Philadelphia May Accept Money to Privatize Station Naming; Pittsburgh Considers Similar Move

SEPTA Paoli

» SEPTA board votes Thursday on plan to rename station on behalf of AT&T in exchange for $3 million. Is the public interest being sacrificed?

The last two years have been extremely difficult for virtually every American transit agency — they’ve been slaughtered by declining tax revenue and been forced to both decrease services and increase fares, despite a general uptick in the market of people interested in riding public transportation. This lack of funds — and a realization that Washington is not riding in on a white horse — has led agencies to do things many wouldn’t have considered appropriate just a few years back, just to make a quick buck.

In Philadelphia, that may mean the renaming of the Broad Street Subway’s Pattison Avenue terminus to the AT&T Station by August if the SEPTA regional transit board agrees to the deal in a session later this week. Pattison

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Searching for Interest in the Daily Commute

Portland Aerial Tram

» As gondolas catch on in South America, should other cities search for ways to make transit trips more interesting?

When I lived in New York, I took the subway from Atlantic Avenue in Downtown Brooklyn to my office at Union Square everyday. It’s easy to get between the two — there are several different lines that make the trip in about fifteen minutes — but I would inevitably choose to walk out of my way to take the N Broadway train rather than the closer 4 and 5 Lexington Avenue lines.

There’s a simple explanation: whereas the N soars high above the East River along the Manhattan Bridge as it leaves Brooklyn, the Lexington Avenue lines run underwater. The three minutes it takes to cross that bridge brought to my mornings the light of the sun and magnificent views of New York’s skyscrapers, parks, and riverfront. I’m not sure how

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Pennsylvania Calls Special Session to Resolve Transportation Funding Crisis

Pennsylvania Interstate 80

» After losing bid to install tolls along Interstate 80, state looks to other solutions to impending transportation funding gap. An opportunity to rethink the state role in transport.

Today, Pennsylvania state legislators will meet to fill a massive $472 million gap in the transportation budget — almost ten percent of the overall $6.1 billion in road and transit spending planned for this year. Governor Ed Rendell called the session after his plan to toll Interstate 80 fell apart due to a federal law that makes it illegal to use revenues gained from a Washington-funded road on something else. The I-80 tolls would have generated up to $950 million in annual revenue once the infrastructure was put into place by 2011 as originally planned.

The need to assemble a special legislative session comes at a terrible time for the state. Pennsylvania’s road and transit systems need $3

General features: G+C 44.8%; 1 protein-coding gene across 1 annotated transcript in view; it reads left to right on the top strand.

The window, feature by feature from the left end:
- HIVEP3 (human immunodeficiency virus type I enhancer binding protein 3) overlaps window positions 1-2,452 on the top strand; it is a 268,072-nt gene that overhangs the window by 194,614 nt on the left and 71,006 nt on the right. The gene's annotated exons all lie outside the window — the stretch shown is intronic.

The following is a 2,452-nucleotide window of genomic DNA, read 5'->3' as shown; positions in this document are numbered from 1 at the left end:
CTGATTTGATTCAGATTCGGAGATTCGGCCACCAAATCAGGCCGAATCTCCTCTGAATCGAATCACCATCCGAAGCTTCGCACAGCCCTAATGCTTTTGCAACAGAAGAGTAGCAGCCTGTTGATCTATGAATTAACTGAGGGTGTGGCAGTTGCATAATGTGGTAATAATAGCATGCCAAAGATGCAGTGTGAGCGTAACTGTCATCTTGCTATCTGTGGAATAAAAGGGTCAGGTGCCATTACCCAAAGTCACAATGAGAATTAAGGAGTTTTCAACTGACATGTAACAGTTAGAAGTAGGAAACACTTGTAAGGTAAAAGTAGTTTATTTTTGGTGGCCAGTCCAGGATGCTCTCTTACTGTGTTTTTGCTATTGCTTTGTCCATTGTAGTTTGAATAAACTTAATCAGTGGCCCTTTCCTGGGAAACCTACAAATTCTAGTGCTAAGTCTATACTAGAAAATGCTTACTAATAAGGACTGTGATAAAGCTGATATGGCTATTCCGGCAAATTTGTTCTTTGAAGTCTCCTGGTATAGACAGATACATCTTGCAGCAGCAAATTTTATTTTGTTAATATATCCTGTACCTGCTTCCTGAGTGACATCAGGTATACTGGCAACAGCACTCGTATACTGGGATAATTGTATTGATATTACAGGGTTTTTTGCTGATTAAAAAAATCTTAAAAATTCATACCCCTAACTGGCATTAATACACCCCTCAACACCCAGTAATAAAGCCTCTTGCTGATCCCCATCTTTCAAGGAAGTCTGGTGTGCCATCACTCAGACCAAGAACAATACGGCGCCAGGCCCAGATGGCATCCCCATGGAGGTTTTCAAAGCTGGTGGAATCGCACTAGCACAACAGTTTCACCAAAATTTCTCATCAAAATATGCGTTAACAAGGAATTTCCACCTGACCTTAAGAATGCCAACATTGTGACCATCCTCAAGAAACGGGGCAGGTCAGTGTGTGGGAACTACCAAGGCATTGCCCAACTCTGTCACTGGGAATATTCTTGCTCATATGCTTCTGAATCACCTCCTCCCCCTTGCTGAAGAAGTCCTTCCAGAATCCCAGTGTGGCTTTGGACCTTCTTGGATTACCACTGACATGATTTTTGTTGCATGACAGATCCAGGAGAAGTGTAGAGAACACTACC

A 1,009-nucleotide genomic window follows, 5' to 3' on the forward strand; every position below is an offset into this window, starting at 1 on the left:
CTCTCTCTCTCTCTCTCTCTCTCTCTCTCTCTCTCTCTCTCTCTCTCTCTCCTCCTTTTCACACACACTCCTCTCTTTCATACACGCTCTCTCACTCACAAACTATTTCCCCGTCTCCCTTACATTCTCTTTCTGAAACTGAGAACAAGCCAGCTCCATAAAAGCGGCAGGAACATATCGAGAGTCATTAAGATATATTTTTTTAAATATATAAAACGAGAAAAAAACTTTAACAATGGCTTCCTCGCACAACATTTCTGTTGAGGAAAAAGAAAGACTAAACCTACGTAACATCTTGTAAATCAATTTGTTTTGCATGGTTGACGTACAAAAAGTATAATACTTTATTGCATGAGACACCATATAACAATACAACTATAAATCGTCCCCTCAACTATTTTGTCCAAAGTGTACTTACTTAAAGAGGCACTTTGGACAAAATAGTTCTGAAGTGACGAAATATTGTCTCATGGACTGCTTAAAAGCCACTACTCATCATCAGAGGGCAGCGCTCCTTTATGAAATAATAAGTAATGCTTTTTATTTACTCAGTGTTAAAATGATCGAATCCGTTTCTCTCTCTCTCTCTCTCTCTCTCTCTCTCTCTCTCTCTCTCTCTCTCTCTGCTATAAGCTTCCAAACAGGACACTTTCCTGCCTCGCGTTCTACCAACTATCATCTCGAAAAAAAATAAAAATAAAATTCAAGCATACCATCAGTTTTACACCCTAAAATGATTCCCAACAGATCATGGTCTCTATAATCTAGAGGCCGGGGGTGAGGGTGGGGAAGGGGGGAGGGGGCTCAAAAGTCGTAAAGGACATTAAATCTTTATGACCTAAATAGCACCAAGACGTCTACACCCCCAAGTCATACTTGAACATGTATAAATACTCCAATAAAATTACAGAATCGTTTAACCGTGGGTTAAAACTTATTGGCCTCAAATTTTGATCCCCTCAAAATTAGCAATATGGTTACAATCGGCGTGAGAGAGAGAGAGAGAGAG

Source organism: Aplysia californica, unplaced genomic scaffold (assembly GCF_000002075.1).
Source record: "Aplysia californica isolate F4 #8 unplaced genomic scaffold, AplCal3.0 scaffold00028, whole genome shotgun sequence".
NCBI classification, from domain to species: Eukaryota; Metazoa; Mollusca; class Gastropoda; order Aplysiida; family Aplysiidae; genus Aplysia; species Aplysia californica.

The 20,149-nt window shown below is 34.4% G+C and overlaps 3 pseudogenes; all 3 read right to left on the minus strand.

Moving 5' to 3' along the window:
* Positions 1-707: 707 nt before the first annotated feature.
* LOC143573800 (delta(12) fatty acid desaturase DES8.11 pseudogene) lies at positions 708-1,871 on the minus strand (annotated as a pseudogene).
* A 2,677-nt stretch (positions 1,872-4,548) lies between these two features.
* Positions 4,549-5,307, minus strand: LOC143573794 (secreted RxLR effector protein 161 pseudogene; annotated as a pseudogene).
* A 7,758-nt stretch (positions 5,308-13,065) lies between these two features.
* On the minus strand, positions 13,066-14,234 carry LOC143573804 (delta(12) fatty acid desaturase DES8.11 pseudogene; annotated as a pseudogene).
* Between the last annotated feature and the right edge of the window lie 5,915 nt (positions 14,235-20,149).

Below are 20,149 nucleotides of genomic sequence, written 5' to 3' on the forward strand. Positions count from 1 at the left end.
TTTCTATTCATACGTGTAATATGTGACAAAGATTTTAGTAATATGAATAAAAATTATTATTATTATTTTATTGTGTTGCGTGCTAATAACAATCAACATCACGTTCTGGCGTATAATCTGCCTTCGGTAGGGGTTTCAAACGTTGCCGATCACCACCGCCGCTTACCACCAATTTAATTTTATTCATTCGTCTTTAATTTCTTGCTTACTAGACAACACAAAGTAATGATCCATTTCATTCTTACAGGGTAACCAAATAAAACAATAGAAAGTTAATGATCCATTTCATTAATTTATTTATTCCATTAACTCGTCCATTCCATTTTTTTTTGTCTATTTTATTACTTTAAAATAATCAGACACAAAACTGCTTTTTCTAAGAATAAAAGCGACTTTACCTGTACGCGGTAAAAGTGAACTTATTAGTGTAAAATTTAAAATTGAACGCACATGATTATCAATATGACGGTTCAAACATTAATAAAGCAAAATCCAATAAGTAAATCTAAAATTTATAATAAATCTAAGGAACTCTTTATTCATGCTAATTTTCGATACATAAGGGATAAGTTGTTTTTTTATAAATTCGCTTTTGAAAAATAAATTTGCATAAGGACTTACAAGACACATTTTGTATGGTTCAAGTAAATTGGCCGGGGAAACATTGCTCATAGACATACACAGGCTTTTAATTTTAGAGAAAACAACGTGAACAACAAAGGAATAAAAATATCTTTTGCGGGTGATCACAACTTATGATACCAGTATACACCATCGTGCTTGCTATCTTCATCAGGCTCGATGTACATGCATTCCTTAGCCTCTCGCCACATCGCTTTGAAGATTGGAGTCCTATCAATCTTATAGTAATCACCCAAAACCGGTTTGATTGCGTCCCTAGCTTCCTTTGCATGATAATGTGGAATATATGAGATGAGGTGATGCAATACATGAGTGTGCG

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Pennsylvania Releases State Rail Plan, Promotes Increased Investment in Intercity Systems

Pennsylvania Priority Passenger Rail Corridors Map

» A state rail plan does not mean Pennsylvanian will move forward with a specific project. A lack of ambition, or a reflection of few funds?

The U.S. government’s unwillingness to commit to prioritizing certain rail corridors and its fear of moving beyond empty rhetoric to describe the country’s future rail system are frustrating reactions to the sometimes paralyzing federal system. But intercity rail advocates should take some comfort in the fact that certain states are taking advantage of their governing responsibilities to promote projects and develop detailed long-term proposals. The investment made by states like California, Illinois, and Wisconsin in specific new lines is one indication of this take-the-first-step strategy; so are the proliferation of state-level rail plans.

Several states have assembled long-term reports that indicate how spending would be distributed over the years; Virginia’s 2025 proposal, for instance, highlights what could be accomplished with

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Philadelphia Reevaluates Regional Rail Route Structure, Dismissing Through-Running

» The advantages made possible with the opening of a downtown tunnel in the 1980s will be passed over if SEPTA officials get their way.

When it opened the Center City Commuter Connection in 1984, Philadelphia had produced an interconnected regional rail system few other American cities could boast of. By digging a tunnel 1.7 miles between the former Pennsylvania Railroad’s Suburban Station and the tracks of the former Reading Railroad, regional transit authority SEPTA created a unified rail system spanning the entire Philadelphia region.

Unlike most U.S. commuter systems, Philadelphia could offer its riders through-service from one part of the metropolitan area to the next and stops at multiple stations downtown. Trains wouldn’t have to turn around at the center-city terminus, clearing up space for redevelopment and speeding up travel times. New uniformly numbered lines operated from one suburban

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The Site / The Fight

by Yonah Freemark

yfreemark (at) thetransportpolitic (dot) com

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